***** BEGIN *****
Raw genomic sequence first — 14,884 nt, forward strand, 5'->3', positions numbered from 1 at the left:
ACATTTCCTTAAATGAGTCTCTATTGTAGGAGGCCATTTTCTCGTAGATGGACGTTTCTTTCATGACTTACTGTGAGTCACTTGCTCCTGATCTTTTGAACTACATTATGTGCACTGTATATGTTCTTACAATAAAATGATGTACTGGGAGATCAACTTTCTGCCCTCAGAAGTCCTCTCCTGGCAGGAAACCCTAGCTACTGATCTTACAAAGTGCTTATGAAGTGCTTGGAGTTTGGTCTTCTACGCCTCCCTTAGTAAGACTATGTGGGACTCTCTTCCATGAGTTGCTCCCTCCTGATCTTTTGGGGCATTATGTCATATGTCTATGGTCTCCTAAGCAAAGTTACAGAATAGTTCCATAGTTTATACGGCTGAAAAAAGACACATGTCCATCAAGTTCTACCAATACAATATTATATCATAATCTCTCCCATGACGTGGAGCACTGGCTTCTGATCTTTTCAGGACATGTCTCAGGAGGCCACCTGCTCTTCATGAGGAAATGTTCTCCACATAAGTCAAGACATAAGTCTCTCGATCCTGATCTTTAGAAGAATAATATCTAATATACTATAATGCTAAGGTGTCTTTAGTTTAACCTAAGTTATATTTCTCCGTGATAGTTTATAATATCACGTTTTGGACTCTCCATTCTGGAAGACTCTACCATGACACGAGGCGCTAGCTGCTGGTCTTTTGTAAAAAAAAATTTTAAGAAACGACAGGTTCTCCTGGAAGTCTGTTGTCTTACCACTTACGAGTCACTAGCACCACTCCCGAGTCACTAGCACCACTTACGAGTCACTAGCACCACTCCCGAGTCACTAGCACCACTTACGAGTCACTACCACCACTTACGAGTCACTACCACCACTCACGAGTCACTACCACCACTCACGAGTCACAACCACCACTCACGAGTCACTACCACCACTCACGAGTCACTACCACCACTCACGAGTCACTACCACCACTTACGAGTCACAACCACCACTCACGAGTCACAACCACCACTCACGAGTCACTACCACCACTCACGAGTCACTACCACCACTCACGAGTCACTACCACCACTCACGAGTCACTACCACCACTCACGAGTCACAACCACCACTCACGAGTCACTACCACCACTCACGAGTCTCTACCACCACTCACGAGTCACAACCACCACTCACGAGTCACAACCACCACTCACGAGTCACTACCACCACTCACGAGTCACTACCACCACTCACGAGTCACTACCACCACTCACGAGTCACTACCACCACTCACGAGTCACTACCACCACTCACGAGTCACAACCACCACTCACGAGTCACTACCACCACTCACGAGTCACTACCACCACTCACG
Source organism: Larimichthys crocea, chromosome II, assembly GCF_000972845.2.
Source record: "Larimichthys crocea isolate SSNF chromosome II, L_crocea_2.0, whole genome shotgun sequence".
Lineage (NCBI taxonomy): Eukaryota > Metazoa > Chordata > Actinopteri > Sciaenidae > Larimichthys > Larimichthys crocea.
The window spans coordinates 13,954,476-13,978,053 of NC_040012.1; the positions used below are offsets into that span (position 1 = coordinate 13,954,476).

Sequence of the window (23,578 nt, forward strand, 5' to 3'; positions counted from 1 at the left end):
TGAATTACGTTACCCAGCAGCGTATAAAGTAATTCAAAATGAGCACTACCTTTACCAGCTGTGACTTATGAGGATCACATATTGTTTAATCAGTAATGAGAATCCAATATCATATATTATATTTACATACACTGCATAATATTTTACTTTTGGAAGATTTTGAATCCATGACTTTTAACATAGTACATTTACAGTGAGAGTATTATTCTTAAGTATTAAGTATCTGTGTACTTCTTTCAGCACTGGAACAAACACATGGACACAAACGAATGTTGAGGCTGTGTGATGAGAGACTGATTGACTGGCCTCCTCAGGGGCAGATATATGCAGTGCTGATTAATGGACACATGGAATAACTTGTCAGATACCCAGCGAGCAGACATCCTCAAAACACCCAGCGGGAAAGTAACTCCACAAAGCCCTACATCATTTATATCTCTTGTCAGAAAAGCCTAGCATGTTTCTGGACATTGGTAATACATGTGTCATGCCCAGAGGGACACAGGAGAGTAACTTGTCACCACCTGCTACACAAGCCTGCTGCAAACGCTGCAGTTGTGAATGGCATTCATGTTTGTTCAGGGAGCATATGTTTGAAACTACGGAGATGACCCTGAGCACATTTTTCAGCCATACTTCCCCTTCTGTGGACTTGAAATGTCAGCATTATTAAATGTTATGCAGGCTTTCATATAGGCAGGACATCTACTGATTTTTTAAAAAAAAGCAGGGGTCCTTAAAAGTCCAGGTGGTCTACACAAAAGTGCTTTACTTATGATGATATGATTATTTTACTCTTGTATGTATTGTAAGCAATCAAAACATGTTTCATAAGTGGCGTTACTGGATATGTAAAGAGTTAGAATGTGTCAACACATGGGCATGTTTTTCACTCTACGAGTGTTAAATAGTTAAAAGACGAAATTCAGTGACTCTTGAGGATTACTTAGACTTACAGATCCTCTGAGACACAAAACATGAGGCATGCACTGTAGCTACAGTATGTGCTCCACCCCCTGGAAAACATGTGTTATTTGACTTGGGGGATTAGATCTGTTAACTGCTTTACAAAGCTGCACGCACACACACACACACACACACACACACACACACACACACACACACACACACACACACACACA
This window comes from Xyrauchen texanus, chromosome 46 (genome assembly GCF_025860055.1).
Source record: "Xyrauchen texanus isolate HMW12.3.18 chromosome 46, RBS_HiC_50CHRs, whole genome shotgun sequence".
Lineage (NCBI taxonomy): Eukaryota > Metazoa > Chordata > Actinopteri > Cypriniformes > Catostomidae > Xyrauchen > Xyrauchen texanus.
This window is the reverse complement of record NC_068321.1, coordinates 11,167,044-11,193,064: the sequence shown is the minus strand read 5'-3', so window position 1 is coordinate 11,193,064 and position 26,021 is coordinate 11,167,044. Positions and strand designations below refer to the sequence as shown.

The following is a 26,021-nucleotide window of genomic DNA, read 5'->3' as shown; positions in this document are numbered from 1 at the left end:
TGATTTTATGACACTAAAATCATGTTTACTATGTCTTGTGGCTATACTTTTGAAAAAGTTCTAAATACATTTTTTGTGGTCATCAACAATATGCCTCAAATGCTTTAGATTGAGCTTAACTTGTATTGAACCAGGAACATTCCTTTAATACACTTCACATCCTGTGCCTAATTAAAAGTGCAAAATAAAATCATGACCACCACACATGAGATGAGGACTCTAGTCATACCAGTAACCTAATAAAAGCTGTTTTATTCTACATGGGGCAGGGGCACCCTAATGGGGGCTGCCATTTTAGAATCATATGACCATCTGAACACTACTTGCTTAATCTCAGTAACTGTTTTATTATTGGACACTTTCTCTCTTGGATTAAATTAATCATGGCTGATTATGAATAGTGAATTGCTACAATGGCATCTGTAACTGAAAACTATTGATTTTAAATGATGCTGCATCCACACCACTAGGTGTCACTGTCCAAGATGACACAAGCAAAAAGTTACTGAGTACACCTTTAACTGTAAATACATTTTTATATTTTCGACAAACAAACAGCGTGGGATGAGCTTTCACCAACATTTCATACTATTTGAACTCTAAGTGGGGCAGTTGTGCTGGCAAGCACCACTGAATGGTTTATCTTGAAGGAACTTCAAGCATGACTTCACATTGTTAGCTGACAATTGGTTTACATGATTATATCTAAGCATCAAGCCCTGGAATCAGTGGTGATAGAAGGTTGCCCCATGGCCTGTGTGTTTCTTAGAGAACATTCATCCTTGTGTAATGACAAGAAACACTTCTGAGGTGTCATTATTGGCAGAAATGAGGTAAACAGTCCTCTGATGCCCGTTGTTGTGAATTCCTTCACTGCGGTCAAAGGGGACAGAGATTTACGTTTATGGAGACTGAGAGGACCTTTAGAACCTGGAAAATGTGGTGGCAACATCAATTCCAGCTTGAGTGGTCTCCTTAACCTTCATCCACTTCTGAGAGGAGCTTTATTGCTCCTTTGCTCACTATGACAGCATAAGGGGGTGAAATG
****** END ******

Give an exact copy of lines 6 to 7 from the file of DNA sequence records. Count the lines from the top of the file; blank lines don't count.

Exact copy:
The window spans coordinates 13,954,476-13,978,053 of NC_040012.1; the positions used below are offsets into that span (position 1 = coordinate 13,954,476).

Sequence of the window (23,578 nt, forward strand, 5' to 3'; positions counted from 1 at the left end):